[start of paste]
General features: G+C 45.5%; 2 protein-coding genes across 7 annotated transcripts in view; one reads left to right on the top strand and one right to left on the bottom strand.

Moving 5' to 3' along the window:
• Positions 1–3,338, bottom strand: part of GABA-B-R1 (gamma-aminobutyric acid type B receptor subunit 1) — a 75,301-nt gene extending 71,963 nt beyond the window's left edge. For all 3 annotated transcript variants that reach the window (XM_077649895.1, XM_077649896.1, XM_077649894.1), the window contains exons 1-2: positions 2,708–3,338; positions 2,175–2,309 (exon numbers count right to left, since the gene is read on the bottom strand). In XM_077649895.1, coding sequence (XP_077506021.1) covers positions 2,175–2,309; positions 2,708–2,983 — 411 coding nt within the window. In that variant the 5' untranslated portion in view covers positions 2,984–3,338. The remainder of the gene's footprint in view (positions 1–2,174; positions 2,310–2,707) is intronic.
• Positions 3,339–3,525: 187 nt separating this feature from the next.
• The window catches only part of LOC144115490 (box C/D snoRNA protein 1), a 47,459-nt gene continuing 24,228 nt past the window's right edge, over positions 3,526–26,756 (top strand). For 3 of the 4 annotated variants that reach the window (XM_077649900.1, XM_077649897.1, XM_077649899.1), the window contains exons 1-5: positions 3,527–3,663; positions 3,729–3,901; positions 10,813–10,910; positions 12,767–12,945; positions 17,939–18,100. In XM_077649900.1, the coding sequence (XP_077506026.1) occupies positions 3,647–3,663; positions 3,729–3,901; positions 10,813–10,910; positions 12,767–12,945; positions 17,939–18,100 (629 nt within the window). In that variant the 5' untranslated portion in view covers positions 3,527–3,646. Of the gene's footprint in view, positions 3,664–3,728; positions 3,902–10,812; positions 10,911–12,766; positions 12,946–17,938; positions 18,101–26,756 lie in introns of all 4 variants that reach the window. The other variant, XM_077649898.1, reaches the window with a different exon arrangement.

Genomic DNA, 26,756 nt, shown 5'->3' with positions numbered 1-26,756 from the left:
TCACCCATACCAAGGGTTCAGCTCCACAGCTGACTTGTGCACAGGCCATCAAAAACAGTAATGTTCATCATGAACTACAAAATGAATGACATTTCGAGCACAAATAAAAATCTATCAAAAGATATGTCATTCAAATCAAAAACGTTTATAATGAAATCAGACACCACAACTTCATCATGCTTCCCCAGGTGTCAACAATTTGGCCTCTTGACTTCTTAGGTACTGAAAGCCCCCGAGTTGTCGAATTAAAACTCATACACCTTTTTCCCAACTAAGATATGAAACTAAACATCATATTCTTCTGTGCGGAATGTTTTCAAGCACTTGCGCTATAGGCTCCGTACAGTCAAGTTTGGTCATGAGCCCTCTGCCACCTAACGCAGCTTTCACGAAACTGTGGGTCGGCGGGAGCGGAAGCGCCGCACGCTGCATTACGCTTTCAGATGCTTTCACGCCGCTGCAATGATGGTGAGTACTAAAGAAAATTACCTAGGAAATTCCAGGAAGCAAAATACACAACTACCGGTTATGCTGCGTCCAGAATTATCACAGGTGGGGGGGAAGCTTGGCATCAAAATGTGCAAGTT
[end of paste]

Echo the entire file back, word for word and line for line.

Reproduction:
General features: G+C 45.5%; 2 protein-coding genes across 7 annotated transcripts in view; one reads left to right on the top strand and one right to left on the bottom strand.

Moving 5' to 3' along the window:
• Positions 1–3,338, bottom strand: part of GABA-B-R1 (gamma-aminobutyric acid type B receptor subunit 1) — a 75,301-nt gene extending 71,963 nt beyond the window's left edge. For all 3 annotated transcript variants that reach the window (XM_077649895.1, XM_077649896.1, XM_077649894.1), the window contains exons 1-2: positions 2,708–3,338; positions 2,175–2,309 (exon numbers count right to left, since the gene is read on the bottom strand). In XM_077649895.1, coding sequence (XP_077506021.1) covers positions 2,175–2,309; positions 2,708–2,983 — 411 coding nt within the window. In that variant the 5' untranslated portion in view covers positions 2,984–3,338. The remainder of the gene's footprint in view (positions 1–2,174; positions 2,310–2,707) is intronic.
• Positions 3,339–3,525: 187 nt separating this feature from the next.
• The window catches only part of LOC144115490 (box C/D snoRNA protein 1), a 47,459-nt gene continuing 24,228 nt past the window's right edge, over positions 3,526–26,756 (top strand). For 3 of the 4 annotated variants that reach the window (XM_077649900.1, XM_077649897.1, XM_077649899.1), the window contains exons 1-5: positions 3,527–3,663; positions 3,729–3,901; positions 10,813–10,910; positions 12,767–12,945; positions 17,939–18,100. In XM_077649900.1, the coding sequence (XP_077506026.1) occupies positions 3,647–3,663; positions 3,729–3,901; positions 10,813–10,910; positions 12,767–12,945; positions 17,939–18,100 (629 nt within the window). In that variant the 5' untranslated portion in view covers positions 3,527–3,646. Of the gene's footprint in view, positions 3,664–3,728; positions 3,902–10,812; positions 10,911–12,766; positions 12,946–17,938; positions 18,101–26,756 lie in introns of all 4 variants that reach the window. The other variant, XM_077649898.1, reaches the window with a different exon arrangement.

Genomic DNA, 26,756 nt, shown 5'->3' with positions numbered 1-26,756 from the left:
TCACCCATACCAAGGGTTCAGCTCCACAGCTGACTTGTGCACAGGCCATCAAAAACAGTAATGTTCATCATGAACTACAAAATGAATGACATTTCGAGCACAAATAAAAATCTATCAAAAGATATGTCATTCAAATCAAAAACGTTTATAATGAAATCAGACACCACAACTTCATCATGCTTCCCCAGGTGTCAACAATTTGGCCTCTTGACTTCTTAGGTACTGAAAGCCCCCGAGTTGTCGAATTAAAACTCATACACCTTTTTCCCAACTAAGATATGAAACTAAACATCATATTCTTCTGTGCGGAATGTTTTCAAGCACTTGCGCTATAGGCTCCGTACAGTCAAGTTTGGTCATGAGCCCTCTGCCACCTAACGCAGCTTTCACGAAACTGTGGGTCGGCGGGAGCGGAAGCGCCGCACGCTGCATTACGCTTTCAGATGCTTTCACGCCGCTGCAATGATGGTGAGTACTAAAGAAAATTACCTAGGAAATTCCAGGAAGCAAAATACACAACTACCGGTTATGCTGCGTCCAGAATTATCACAGGTGGGGGGGAAGCTTGGCATCAAAATGTGCAAGTT